“That guy just threw confetti in your hair,” hisses Kate as I lower the camera and walk away from the enormous, primary-coloured float that I was shooting. I grin at her, not bothering to shake it out. “I know.”
We’re at Acireale Carnival, also known as ‘Il Più Bel Carnevale di Sicilia’ (the best carnival in Sicily). From what I’ve seen they’ve got a fair claim to the title. Catania, despite being a big city, doesn’t have anything like this. Today is a display of allegorical floats, enormous mechanised structures made of papier maché and covered in flashing lights, blaring music from giant speakers. On other days there might be floral floats or displays of children’s marching bands. More than anything, though, there’s a sense of fun and silliness. Bags of confetti are sold at 50-metre intervals along the roadside, along with silly string, masks and wigs. Kate and I are two of the very few people not dressed up. Scraping silly string from my coat later on, I realise the hidden value of wearing a costume to carnival – it protects your clothes. I’m not worried, though. Everything washes out and I’ve had far too much fun in the sunshine to be bothered. I’ll still be finding confetti in my bed nearly a week later; it’s like glitter that way. It creeps in everywhere. Then, just when you think it’s all gone, a little piece shows up to make you smile.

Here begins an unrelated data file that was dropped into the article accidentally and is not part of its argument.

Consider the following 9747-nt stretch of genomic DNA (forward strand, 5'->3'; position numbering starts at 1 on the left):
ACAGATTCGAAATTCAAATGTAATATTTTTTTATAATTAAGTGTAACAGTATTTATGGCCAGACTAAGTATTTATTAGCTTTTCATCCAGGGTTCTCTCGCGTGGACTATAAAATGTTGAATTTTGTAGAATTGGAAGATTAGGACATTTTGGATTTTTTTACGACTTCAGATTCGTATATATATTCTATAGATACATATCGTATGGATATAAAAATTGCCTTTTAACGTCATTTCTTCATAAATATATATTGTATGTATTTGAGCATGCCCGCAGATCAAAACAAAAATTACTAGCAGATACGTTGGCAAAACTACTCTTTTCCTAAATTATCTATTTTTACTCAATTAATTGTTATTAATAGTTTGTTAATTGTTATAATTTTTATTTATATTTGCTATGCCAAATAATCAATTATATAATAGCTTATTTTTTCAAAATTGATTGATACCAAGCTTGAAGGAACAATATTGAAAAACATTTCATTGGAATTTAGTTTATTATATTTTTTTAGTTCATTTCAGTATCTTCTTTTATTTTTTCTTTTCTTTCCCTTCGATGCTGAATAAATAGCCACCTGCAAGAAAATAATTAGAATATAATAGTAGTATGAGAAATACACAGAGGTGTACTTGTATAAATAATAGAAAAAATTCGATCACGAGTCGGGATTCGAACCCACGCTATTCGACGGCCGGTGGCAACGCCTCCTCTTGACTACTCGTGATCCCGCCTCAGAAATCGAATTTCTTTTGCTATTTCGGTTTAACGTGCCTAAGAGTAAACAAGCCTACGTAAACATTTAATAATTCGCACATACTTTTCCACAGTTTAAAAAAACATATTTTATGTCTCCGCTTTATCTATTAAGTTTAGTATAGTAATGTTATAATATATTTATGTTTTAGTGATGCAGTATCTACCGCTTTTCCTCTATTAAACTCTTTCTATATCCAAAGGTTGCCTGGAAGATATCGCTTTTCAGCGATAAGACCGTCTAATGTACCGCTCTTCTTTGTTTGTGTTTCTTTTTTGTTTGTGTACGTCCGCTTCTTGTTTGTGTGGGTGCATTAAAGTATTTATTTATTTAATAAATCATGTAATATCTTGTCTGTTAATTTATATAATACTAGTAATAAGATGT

A girl across the road peels floating whirls of candy floss from the giant bundled cloud in her hand. She crams it into her mouth without looking as she gazes in awe at the enormous float coming down the road towards her. In common with most of the kids running about the carnival today she’s dressed in costume. The most dedicated parents buy costumes a few sizes too big and bundle warm weather clothing underneath to avoid ruining the overall effect. However, either this girl’s parents aren’t that forward-thinking or she’s had this costume for a few years; there’s no space underneath for extra layers. Instead, over the translucent powder-blue gauzy material and shiny turquoise satin that make up her princess dress, she’s wearing a heavy knitted Aran cardigan of the kind that you’d see Shoreditch hipsters wearing with thick-rimmed glasses and skinny jeans. It comes down nearly to her knees, at which point the chiffon of her skirt explodes outward like so many clouds of pale blue, shimmery mist. Her parents steal pinches of spun sugar from the stick in her hand. She edges away and starts making efforts to stick it to the back of her ears as she dives into it, mouth first.
A family of penguins walks past. Mum, Dad and baby in a pushchair, all bulging fur-fabric stomachs and flappy wings, complete with beaked hoods and giant, webbed orange feet attached to their shoes.
A row of teenage boys lines the front of the float, smirking with the insouciance of being 18 and part of the inner circle. They lounge as they roll their cigarettes, too cool for school in their leather jackets and skinny jeans. A younger boy runs up to the side of the 4×4 bike that pulls the float, giggling with glee, and one of the teenagers shouts across at him. “Get back here now!” The boy glances over but continues to bounce along beside the bike. The teenager – an older brother? – launches himself off the float and onto the street, grabbing the younger boy gently but firmly by the arm and propelling him backwards. “Sit down and stay out of trouble, you hear?” The boy nods and clambers up onto the slow-moving float, swinging his legs over the edge as he settles himself next to the older kids with an open-mouthed grin and sparkling eyes.